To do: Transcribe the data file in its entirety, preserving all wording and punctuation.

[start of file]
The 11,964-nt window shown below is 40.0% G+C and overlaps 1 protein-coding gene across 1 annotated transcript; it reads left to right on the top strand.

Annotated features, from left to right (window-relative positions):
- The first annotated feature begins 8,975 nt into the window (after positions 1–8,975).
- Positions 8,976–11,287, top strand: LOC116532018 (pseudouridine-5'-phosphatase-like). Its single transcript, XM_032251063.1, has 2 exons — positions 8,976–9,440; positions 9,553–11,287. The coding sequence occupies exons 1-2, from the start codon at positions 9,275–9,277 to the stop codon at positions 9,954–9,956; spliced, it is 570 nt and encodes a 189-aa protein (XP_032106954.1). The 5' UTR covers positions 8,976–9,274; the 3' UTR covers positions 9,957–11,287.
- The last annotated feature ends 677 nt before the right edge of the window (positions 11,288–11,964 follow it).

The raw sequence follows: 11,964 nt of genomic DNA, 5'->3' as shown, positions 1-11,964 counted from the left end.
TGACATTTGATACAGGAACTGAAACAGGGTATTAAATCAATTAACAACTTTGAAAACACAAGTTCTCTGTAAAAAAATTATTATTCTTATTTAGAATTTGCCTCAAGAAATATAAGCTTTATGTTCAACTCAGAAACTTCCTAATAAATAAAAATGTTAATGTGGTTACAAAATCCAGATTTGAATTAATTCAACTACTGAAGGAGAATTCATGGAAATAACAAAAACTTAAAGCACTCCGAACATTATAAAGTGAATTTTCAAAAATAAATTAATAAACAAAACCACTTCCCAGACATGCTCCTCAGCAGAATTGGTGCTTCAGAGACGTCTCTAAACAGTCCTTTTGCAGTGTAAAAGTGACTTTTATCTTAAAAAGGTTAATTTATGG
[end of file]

The 11,964-nt window shown below is 40.0% G+C and overlaps 1 protein-coding gene across 1 annotated transcript; it reads left to right on the top strand.

Annotated features, from left to right (window-relative positions):
- The first annotated feature begins 8,975 nt into the window (after positions 1–8,975).
- Positions 8,976–11,287, top strand: LOC116532018 (pseudouridine-5'-phosphatase-like). Its single transcript, XM_032251063.1, has 2 exons — positions 8,976–9,440; positions 9,553–11,287. The coding sequence occupies exons 1-2, from the start codon at positions 9,275–9,277 to the stop codon at positions 9,954–9,956; spliced, it is 570 nt and encodes a 189-aa protein (XP_032106954.1). The 5' UTR covers positions 8,976–9,274; the 3' UTR covers positions 9,957–11,287.
- The last annotated feature ends 677 nt before the right edge of the window (positions 11,288–11,964 follow it).

The raw sequence follows: 11,964 nt of genomic DNA, 5'->3' as shown, positions 1-11,964 counted from the left end.
TGACATTTGATACAGGAACTGAAACAGGGTATTAAATCAATTAACAACTTTGAAAACACAAGTTCTCTGTAAAAAAATTATTATTCTTATTTAGAATTTGCCTCAAGAAATATAAGCTTTATGTTCAACTCAGAAACTTCCTAATAAATAAAAATGTTAATGTGGTTACAAAATCCAGATTTGAATTAATTCAACTACTGAAGGAGAATTCATGGAAATAACAAAAACTTAAAGCACTCCGAACATTATAAAGTGAATTTTCAAAAATAAATTAATAAACAAAACCACTTCCCAGACATGCTCCTCAGCAGAATTGGTGCTTCAGAGACGTCTCTAAACAGTCCTTTTGCAGTGTAAAAGTGACTTTTATCTTAAAAAGGTTAATTTATGG